New tobacco firm invests US$8m in local cigarette production

A NEWLY opened tobacco company,  Roland Tobacco,  has invested US$ 8 million for the local production of cigarettes, says division  general manager Aliport Ngoma.

Mr Ngoma said apart from that, the company has set aside $20 million for the expansion of the primary tobacco processing plant that would be set up in the Lusaka South Multi Facility Economic Zone (LS-MFEZ) following the signing of a lease agreement with the LS-MFEZ.

He  said currently, Roland Tobacco was capable of producing about two billion cigarettes a year which was about twice the cigarrettes sold in Zambia annually.

Mr Ngoma said his company planned to export cigarettes to the Southern African Development Community (SADC) and COMESA as well as other African markets.

He said the expansion of the processing plant would increase production and that through this investment, the future of the Zambian tobacco farmer would be more assured with such local tobacco processing facilities, which were currently non-existent.

Mr Ngoma said the company was set to establish Zambia’s first primary tobacco-processing plant to manufacture the  “cut rag”, the form of tobacco used in cigarrette production.

He said Zambia produced some of the finest tobacco in the world, but most of it was exported in its unprocessed form.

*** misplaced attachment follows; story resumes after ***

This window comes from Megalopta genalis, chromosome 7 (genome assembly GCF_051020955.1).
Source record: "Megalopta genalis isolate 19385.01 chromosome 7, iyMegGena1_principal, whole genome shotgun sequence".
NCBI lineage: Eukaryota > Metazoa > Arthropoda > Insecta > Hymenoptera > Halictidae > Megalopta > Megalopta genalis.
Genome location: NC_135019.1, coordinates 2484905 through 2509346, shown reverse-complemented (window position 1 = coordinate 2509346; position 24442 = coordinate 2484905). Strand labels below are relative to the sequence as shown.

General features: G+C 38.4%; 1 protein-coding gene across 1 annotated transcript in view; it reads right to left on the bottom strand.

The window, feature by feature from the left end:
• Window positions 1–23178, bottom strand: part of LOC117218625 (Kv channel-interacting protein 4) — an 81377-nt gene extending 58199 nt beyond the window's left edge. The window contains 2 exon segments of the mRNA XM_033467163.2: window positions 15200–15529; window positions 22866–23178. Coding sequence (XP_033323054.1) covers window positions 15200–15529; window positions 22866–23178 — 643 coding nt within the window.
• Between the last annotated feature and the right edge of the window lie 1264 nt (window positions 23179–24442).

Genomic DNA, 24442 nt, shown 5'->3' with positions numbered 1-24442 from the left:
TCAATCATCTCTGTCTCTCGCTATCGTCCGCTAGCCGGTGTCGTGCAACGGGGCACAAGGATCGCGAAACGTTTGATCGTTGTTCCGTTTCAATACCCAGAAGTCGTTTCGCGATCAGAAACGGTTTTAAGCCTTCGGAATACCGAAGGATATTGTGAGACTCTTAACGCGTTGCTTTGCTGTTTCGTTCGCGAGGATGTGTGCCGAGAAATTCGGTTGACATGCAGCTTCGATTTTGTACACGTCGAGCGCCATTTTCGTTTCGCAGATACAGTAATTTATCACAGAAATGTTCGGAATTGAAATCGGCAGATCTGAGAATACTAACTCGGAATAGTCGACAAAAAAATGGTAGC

He said the company was keen to support small-scale farmers through out-grower schemes and setting up own tobacco  joint venture farms.

Mr Ngoma said the new investment in tobacco would result in new income streams coming on board, begining with a farmer, and in the process widening the tax base in Zambia.

He said the high excise duty and lack of separation between locally produced cigarettes and imported ones had caused disinvestment in the local manufacture of cigarettes, adding that it also affected the investments in the upstream tobacco processing infrastructure in Zambia.

He also said the increase by about 145 percent in  excise duty had resulted in the decline of the legal market by a significant amount and a rapid growth of the illegal market which was still growing.

“In some countries where the excise duty on imported cigarettes is lower than in Zambia, the illicit trade or illegal markets is less prevalent, compared to Zambia, and the issue of smuggling of cigarettes is of great concern to us and to our investment in the country,” he said.

He said there were no safeguards provided by the Zambian Government for the farmer and yet tobacco accounted for about 37 percent of the manufacturing Gross Domestic Product in 2012.

“In the 2011/2012 season, there were a total of 3200 tobacco entreprises with about 36,000 hectare planted and  41,314 tonnes of tobacco valued at US$135 million was produced, representing a national GDP contribution of 3percent and an agricultural GDP contribution of 14percent,” he explained.


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